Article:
vulnerabilities[].confidence How reliable the vulnerability's assessment is. Possible values: Undefined (an analyzer has not provided this info), Ignore, Unknown, Experimental, Low, Medium, High, Confirmed. Note: Our current container scanning tool based on klar does not provide a confidence level, so this value is currently hardcoded to Unknown.
vulnerabilities[].solution Explanation of how to fix the vulnerability. Optional.
vulnerabilities[].scanner A node that describes the analyzer used to find this vulnerability.
vulnerabilities[] Id of the scanner as a snake_case string.
vulnerabilities[] Name of the scanner, for display purposes.
vulnerabilities[].location A node that tells where the vulnerability is located.
vulnerabilities[].location.dependency A node that describes the dependency of a project where the vulnerability is located.
vulnerabilities[].location.dependency.package A node that provides the information on the package where the vulnerability is located.
vulnerabilities[] Name of the package where the vulnerability is located.
vulnerabilities[].location.dependency.version Version of the vulnerable package. Optional.
vulnerabilities[].location.operating_system The operating system that contains the vulnerable package.
vulnerabilities[].location.image The Docker image that was analyzed.
vulnerabilities[].identifiers An ordered array of references that identify a vulnerability on internal or external DBs.
vulnerabilities[].identifiers[].type Type of the identifier. Possible values: common identifier types (among cve, cwe, osvdb, and usn).
vulnerabilities[].identifiers[].name Name of the identifier for display purpose.
vulnerabilities[].identifiers[].value Value of the identifier for matching purpose.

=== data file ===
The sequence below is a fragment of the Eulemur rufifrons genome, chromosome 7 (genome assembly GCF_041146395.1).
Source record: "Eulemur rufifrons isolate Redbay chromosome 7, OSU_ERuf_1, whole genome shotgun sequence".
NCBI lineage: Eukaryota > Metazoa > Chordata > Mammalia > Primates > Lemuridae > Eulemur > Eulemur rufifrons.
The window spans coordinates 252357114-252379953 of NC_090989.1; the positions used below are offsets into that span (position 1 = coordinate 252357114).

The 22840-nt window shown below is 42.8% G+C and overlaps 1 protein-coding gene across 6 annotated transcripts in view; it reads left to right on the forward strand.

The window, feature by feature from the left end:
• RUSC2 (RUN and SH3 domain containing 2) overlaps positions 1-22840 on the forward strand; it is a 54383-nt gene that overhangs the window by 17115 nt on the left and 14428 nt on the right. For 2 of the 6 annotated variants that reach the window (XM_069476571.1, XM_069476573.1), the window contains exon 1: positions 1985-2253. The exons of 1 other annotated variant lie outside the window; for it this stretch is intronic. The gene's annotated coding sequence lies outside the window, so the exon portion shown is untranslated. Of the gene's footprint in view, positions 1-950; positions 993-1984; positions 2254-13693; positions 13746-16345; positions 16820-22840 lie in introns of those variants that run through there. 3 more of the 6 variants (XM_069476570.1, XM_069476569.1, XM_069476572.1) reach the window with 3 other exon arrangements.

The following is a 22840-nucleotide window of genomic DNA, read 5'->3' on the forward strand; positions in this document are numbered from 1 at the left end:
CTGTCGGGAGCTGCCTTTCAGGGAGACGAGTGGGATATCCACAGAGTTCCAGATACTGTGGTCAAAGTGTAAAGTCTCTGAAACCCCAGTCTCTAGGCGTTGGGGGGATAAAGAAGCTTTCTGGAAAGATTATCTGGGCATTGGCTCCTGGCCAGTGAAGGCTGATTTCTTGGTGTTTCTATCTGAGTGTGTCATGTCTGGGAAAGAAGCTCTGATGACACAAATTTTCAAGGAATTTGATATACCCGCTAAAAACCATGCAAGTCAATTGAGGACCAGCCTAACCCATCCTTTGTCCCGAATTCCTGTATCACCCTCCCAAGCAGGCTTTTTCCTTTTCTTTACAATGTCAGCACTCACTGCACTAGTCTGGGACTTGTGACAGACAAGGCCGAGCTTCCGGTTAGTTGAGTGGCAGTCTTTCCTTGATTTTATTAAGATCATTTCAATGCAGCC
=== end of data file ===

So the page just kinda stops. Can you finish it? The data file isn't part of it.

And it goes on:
vulnerabilities[].identifiers[].url URL to identifier's documentation. Optional.
vulnerabilities[].links An array of references to external documentation pieces or articles that describe the vulnerability further. Optional.
vulnerabilities[].links[].name Name of the vulnerability details link. Optional.
vulnerabilities[].links[].url URL of the vulnerability details document. Optional.
remediations An array of objects containing information on cured vulnerabilities along with patch diffs to apply. Empty if no remediations provided by an underlying analyzer.
remediations[].fixes An array of strings that represent references to vulnerabilities fixed by this particular remediation.
remediations[].fixes[].cve A string value that describes a fixed vulnerability occurrence in the same format as vulnerabilities[].cve.
remediations[].summary Overview of how the vulnerabilities have been fixed.
remediations[].diff base64-encoded remediation code diff, compatible with git apply.

Security Dashboard

The Security Dashboard shows you an overview of all the security vulnerabilities in your groups, projects and pipelines.

Vulnerabilities database update

For more information about the vulnerabilities database update, check the maintenance table.

Interacting with the vulnerabilities

Once a vulnerability is found, you can interact with it.

Solutions for vulnerabilities (auto-remediation)

Some vulnerabilities can be fixed by applying the solution that GitLab automatically generates.

To enable remediation support, the scanning tool must have access to the Dockerfile specified by the DOCKERFILE_PATH environment variable. To ensure that the scanning tool has access to this file, it's necessary to set GIT_STRATEGY: fetch in your .gitlab-ci.yml file by following the instructions described in this document's overriding the Container Scanning template section.

Read more about the solutions for vulnerabilities.


docker: Error response from daemon: failed to copy xattrs

When the GitLab Runner uses the Docker executor and NFS is used (for example, /var/lib/docker is on an NFS mount), Container Scanning might fail with an error like the following:

docker: Error response from daemon: failed to copy xattrs: failed to set xattr "security.selinux" on /path/to/file: operation not supported.

This is a result of a bug in Docker which is now fixed. To prevent the error, ensure the Docker version that the Runner is using is 18.09.03 or higher. For more information, see issue #10241.